Here's a monologue to sum up my vibes from Tallinn and life right now:

27th May 2014: Teachers (bonus post)

I was listening to Daft Punk and started to think who are my teachers. In a few minutes, I came up with list. I also recorded myself singing this list to the Daft Punk song, but you don't wanna hear that.

Carl Andre
Lee Lozano
DJ Rashad
Kaffe Matthews 
Hans Haacke
David Hammons 
Eva Hesse
Michael Asher
Pussy Riot
Lee Kit
Eliane Radigue
Christina Kubisch    
Louis CK
Bruce Nauman
Homo Dollar
Roi Vaara

Andrea Fraser’s in the house yeah
Stockhausen’s in the house
Mattin is in the house
Kim Gordon in the house

Top Billin'
Sachiko M
Kanye West
Artists post-studio
Axl Rose
Nine Inch Nails
Disco Ensemble
Liisa Akimof
Ari Peltonen
Pekka Niskanen
Yoko Ono
Jérôme Bel is in the house yeah
Pan Sonic’s in the house
Jack the Rapper’s in the house
Kippenberger’s in the house

Mierle Ukeles
Dara Birnbaum
Lily Greenham

Richard Pryor’s in the house 
Art & Language in the house
Tove Jansson in the house
K Foundation in the house yeah

ok here's me singing it: 

27th May 2014: Around The Worlds


What would happen if we would spend as much time and effort on choosing which art events we'll attend to than we spend on looking for love?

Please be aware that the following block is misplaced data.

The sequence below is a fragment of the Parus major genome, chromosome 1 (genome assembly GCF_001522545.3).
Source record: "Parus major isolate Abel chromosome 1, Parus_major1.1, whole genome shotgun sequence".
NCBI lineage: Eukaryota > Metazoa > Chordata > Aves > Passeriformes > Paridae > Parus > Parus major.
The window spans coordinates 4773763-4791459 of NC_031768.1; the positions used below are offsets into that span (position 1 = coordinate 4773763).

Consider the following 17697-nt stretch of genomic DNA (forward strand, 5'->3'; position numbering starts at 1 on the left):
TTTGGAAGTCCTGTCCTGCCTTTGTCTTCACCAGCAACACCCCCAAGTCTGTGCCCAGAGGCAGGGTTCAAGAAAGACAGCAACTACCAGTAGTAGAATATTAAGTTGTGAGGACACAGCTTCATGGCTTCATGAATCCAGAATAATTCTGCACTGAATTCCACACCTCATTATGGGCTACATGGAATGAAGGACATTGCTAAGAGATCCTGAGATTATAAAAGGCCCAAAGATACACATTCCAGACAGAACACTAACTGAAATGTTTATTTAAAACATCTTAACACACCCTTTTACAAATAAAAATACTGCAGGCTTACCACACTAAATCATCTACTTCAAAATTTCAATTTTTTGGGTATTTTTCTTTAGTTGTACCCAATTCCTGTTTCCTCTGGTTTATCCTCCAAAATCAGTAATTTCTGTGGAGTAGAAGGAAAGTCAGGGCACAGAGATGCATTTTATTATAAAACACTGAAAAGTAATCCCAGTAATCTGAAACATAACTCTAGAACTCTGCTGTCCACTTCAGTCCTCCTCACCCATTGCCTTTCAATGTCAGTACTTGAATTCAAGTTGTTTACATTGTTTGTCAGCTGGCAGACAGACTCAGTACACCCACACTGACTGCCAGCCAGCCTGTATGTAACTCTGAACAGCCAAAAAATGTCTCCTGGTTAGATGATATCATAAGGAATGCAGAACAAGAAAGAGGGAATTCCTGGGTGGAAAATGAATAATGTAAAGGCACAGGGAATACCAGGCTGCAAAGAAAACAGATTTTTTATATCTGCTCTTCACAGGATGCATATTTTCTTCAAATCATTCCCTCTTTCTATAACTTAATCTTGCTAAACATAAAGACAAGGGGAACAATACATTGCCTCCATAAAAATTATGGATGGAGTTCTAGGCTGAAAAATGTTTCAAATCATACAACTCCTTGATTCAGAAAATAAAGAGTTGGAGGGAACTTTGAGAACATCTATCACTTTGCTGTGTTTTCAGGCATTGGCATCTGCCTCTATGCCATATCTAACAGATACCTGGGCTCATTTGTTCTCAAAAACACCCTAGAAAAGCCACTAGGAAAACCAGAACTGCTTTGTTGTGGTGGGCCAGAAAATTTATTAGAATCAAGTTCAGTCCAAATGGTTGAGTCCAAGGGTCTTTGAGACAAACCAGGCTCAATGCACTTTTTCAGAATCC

Relational aesthetics happened because it's more satisfying to be with other people than see art.

Little by little we've learned that since art can be anything, we can do something fun instead of sitting alone in a studio, and just call these fun activities art. 

This is why Andy Warhol's "Art is what you can get away with" holds such power in my mind. It's not that art is a joke, or that it's even really that interesting to try sell your piss as art to people, but that we're really free to do whatever. To get away, to escape, to be in another place for a change. Great parties are usually the thing we remember from biennials and other art events. Since that's why we came: we wanted to feel something intensive, and usually it's in the dance floor or during late-night drug fuelled discussions, or in the bed of a lover, that we experience such intensities. 

Although art can also do that, or do it even better. Have you ever cried in front of a painting, felt your legs go soft from the beauty of an installation, had your worldview perplexed by a talk, got immensely inspired by a theatre play, gain new-found energies to continue your political battles after a public meeting, or felt serene after walking out of a movie theatre? Yes, I have.